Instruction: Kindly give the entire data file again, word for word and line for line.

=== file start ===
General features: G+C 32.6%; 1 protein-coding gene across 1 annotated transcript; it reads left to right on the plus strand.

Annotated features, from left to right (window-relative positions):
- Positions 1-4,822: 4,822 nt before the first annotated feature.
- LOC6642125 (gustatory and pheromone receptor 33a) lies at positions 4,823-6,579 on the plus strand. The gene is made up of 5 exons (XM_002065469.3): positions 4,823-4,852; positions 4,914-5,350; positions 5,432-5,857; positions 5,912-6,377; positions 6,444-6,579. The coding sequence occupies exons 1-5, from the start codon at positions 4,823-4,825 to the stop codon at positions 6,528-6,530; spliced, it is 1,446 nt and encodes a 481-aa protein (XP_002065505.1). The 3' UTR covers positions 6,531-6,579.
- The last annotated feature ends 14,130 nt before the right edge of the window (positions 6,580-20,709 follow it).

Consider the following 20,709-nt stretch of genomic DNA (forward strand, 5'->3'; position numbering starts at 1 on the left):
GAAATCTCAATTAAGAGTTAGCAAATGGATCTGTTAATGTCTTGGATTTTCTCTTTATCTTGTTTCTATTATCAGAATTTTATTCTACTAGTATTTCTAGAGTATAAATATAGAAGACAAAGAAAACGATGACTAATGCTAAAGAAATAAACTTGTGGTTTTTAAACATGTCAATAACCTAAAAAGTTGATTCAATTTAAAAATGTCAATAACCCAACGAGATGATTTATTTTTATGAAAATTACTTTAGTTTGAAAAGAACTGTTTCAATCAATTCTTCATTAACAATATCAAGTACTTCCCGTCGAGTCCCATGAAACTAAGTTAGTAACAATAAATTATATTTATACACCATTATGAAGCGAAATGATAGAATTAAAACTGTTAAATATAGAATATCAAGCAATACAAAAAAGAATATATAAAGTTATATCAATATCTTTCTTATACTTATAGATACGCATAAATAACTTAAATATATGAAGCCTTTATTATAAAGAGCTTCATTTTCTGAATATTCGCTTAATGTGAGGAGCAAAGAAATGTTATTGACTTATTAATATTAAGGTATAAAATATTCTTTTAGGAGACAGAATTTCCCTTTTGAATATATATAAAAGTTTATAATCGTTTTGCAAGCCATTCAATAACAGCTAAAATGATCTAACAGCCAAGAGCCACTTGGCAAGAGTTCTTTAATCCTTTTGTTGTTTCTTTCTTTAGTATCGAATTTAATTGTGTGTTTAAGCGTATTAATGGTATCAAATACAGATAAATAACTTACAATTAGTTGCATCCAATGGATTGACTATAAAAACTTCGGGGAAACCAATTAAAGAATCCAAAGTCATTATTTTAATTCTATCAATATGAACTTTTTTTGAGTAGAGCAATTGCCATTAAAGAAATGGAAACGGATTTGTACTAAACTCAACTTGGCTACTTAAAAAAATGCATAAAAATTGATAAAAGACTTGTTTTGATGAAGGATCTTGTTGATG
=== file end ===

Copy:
General features: G+C 32.6%; 1 protein-coding gene across 1 annotated transcript; it reads left to right on the plus strand.

Annotated features, from left to right (window-relative positions):
- Positions 1-4,822: 4,822 nt before the first annotated feature.
- LOC6642125 (gustatory and pheromone receptor 33a) lies at positions 4,823-6,579 on the plus strand. The gene is made up of 5 exons (XM_002065469.3): positions 4,823-4,852; positions 4,914-5,350; positions 5,432-5,857; positions 5,912-6,377; positions 6,444-6,579. The coding sequence occupies exons 1-5, from the start codon at positions 4,823-4,825 to the stop codon at positions 6,528-6,530; spliced, it is 1,446 nt and encodes a 481-aa protein (XP_002065505.1). The 3' UTR covers positions 6,531-6,579.
- The last annotated feature ends 14,130 nt before the right edge of the window (positions 6,580-20,709 follow it).

Consider the following 20,709-nt stretch of genomic DNA (forward strand, 5'->3'; position numbering starts at 1 on the left):
GAAATCTCAATTAAGAGTTAGCAAATGGATCTGTTAATGTCTTGGATTTTCTCTTTATCTTGTTTCTATTATCAGAATTTTATTCTACTAGTATTTCTAGAGTATAAATATAGAAGACAAAGAAAACGATGACTAATGCTAAAGAAATAAACTTGTGGTTTTTAAACATGTCAATAACCTAAAAAGTTGATTCAATTTAAAAATGTCAATAACCCAACGAGATGATTTATTTTTATGAAAATTACTTTAGTTTGAAAAGAACTGTTTCAATCAATTCTTCATTAACAATATCAAGTACTTCCCGTCGAGTCCCATGAAACTAAGTTAGTAACAATAAATTATATTTATACACCATTATGAAGCGAAATGATAGAATTAAAACTGTTAAATATAGAATATCAAGCAATACAAAAAAGAATATATAAAGTTATATCAATATCTTTCTTATACTTATAGATACGCATAAATAACTTAAATATATGAAGCCTTTATTATAAAGAGCTTCATTTTCTGAATATTCGCTTAATGTGAGGAGCAAAGAAATGTTATTGACTTATTAATATTAAGGTATAAAATATTCTTTTAGGAGACAGAATTTCCCTTTTGAATATATATAAAAGTTTATAATCGTTTTGCAAGCCATTCAATAACAGCTAAAATGATCTAACAGCCAAGAGCCACTTGGCAAGAGTTCTTTAATCCTTTTGTTGTTTCTTTCTTTAGTATCGAATTTAATTGTGTGTTTAAGCGTATTAATGGTATCAAATACAGATAAATAACTTACAATTAGTTGCATCCAATGGATTGACTATAAAAACTTCGGGGAAACCAATTAAAGAATCCAAAGTCATTATTTTAATTCTATCAATATGAACTTTTTTTGAGTAGAGCAATTGCCATTAAAGAAATGGAAACGGATTTGTACTAAACTCAACTTGGCTACTTAAAAAAATGCATAAAAATTGATAAAAGACTTGTTTTGATGAAGGATCTTGTTGATG